If drafted properly, assets transferred to an Alaska trust will be protected from claims of creditors. To protect assets from claims of creditors, the grantor must not intend to defraud creditors. The trustee must have discretion over income and principal, although the grantor may receive distributions. As a result, an individual can transfer assets to an irrevocable Alaska trust and be a beneficiary to whom the trustee can distribute trust property. This protection applies even if the settlor is the only person to whom the trustee may distribute assets and income. When there are beneficiaries in addition to the grantor, the protection from the claims of creditors also applies even if the settlor retains the right to veto distributions to other beneficiaries of the trust. This protection applies even if the grantor retains the right to direct where the trust property is to pass upon his or her death.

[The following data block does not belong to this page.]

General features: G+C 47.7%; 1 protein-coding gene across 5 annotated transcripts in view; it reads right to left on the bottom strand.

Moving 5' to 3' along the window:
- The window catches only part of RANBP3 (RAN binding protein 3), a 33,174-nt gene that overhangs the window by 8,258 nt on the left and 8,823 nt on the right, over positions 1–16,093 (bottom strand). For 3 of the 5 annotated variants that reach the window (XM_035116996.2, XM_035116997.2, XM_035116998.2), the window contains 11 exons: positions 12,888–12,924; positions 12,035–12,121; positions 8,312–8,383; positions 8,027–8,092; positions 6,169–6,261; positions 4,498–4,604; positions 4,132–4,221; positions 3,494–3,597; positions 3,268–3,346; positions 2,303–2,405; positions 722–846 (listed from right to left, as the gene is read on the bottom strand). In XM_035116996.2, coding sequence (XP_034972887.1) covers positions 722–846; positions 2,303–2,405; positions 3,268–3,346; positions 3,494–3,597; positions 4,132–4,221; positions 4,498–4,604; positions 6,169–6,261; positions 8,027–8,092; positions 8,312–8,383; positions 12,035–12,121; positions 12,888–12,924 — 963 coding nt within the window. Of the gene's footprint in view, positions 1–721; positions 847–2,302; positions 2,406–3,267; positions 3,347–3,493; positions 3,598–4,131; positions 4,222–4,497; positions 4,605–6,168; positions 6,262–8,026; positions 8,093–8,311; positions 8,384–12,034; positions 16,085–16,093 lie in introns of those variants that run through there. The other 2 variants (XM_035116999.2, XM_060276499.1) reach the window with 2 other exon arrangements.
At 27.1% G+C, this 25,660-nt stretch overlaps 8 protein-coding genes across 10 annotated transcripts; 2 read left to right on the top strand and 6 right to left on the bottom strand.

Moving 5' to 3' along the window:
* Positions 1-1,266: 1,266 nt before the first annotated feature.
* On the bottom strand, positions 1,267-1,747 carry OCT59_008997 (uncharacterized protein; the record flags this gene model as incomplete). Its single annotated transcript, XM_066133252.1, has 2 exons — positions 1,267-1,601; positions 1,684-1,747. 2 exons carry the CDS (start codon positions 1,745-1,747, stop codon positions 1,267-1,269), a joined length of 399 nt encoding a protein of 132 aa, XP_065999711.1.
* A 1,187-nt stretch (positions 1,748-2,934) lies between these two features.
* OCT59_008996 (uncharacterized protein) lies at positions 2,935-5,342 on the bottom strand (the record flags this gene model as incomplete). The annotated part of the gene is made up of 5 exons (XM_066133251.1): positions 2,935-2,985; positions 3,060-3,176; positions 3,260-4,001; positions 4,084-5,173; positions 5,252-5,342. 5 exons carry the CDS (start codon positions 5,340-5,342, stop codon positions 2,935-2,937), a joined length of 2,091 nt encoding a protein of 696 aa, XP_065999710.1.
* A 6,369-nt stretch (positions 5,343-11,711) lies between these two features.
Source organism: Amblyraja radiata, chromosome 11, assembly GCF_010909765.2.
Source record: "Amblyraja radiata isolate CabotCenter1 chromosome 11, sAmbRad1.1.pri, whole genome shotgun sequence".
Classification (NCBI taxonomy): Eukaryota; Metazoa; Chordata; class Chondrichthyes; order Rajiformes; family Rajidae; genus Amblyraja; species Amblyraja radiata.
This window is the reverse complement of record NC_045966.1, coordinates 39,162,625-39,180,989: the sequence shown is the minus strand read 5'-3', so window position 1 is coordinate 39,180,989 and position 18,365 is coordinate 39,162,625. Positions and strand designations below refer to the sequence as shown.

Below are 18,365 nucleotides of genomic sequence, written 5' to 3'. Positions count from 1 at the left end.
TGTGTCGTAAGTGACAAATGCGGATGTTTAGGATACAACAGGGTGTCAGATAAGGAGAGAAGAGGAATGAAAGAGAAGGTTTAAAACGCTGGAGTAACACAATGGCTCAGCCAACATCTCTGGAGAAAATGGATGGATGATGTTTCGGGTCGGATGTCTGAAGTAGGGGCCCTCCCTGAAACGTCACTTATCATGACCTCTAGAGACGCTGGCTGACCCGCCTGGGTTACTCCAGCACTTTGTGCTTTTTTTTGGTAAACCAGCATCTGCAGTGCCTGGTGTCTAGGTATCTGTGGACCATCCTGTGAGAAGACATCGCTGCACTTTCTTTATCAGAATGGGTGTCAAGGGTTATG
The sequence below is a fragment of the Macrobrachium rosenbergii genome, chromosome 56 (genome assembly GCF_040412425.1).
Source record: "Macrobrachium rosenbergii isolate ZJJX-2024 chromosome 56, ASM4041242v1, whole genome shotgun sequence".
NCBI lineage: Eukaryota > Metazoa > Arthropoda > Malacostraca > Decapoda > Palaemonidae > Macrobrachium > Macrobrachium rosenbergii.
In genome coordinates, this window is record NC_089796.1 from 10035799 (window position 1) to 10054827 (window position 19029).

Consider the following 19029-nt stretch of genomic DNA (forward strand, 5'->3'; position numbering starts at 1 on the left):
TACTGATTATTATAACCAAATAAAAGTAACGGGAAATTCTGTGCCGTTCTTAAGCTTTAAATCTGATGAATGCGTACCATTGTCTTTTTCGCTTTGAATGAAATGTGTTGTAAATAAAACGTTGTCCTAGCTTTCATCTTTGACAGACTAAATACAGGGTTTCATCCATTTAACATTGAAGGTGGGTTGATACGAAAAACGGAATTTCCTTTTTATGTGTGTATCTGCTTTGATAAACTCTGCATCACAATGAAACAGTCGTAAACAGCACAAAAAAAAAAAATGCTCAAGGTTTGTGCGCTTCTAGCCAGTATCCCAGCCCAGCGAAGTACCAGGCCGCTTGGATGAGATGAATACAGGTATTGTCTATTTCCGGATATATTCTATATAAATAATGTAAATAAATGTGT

Transfers to a trust will not be protected from the claims of creditors if the grantor may revoke or terminate all or part of the trust. Also, if the trust says that all or part of the income or corpus, or both, must be distributed to the grantor, it will be subject to creditor claims. Therefore, if the trust is irrevocable and the trustee may distribute income or principal to the grantor, but is not required to, assets transferred to the trust will not be subject to the claims of creditors, provided the transfer was not intended to defraud known creditors. If there are other beneficiaries in addition to the settlor, they would be afforded the same protection.

Gift and Estate Taxes

A major impediment to individuals making lifetime gifts for asset protection planning has been concern over losing all interest in the property given away. A transfer is complete for Federal gift and estate tax purposes only if or when it is no longer subject to claims of creditors of the transferor. A transfer of property to a trust is void against the grantor's creditors to the extent the grantor is entitled or eligible in the discretion of the trustee to receive distributions from the trust. To this extent, transfers to the trust will not constitute completed gifts and will be includable in the gross estate of the transferor.